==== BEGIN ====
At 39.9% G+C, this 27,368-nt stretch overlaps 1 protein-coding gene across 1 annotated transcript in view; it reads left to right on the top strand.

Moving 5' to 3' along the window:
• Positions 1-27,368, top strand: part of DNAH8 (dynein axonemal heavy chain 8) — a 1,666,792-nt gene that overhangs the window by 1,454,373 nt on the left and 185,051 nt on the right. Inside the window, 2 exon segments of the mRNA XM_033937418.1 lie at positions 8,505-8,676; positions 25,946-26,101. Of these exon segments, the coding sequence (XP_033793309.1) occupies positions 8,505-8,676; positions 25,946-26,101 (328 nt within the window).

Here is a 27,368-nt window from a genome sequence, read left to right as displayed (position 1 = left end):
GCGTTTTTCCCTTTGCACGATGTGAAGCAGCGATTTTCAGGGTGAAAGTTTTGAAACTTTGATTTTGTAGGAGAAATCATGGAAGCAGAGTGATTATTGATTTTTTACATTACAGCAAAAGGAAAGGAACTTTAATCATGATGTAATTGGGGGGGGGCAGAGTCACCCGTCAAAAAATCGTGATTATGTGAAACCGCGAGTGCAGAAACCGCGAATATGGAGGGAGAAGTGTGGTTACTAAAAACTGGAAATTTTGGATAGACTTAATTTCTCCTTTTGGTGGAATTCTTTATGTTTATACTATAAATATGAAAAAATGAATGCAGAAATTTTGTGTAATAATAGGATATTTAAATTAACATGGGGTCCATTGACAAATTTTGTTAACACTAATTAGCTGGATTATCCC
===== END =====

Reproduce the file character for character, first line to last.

At 39.9% G+C, this 27,368-nt stretch overlaps 1 protein-coding gene across 1 annotated transcript in view; it reads left to right on the top strand.

Moving 5' to 3' along the window:
• Positions 1-27,368, top strand: part of DNAH8 (dynein axonemal heavy chain 8) — a 1,666,792-nt gene that overhangs the window by 1,454,373 nt on the left and 185,051 nt on the right. Inside the window, 2 exon segments of the mRNA XM_033937418.1 lie at positions 8,505-8,676; positions 25,946-26,101. Of these exon segments, the coding sequence (XP_033793309.1) occupies positions 8,505-8,676; positions 25,946-26,101 (328 nt within the window).

Here is a 27,368-nt window from a genome sequence, read left to right as displayed (position 1 = left end):
GCGTTTTTCCCTTTGCACGATGTGAAGCAGCGATTTTCAGGGTGAAAGTTTTGAAACTTTGATTTTGTAGGAGAAATCATGGAAGCAGAGTGATTATTGATTTTTTACATTACAGCAAAAGGAAAGGAACTTTAATCATGATGTAATTGGGGGGGGGCAGAGTCACCCGTCAAAAAATCGTGATTATGTGAAACCGCGAGTGCAGAAACCGCGAATATGGAGGGAGAAGTGTGGTTACTAAAAACTGGAAATTTTGGATAGACTTAATTTCTCCTTTTGGTGGAATTCTTTATGTTTATACTATAAATATGAAAAAATGAATGCAGAAATTTTGTGTAATAATAGGATATTTAAATTAACATGGGGTCCATTGACAAATTTTGTTAACACTAATTAGCTGGATTATCCC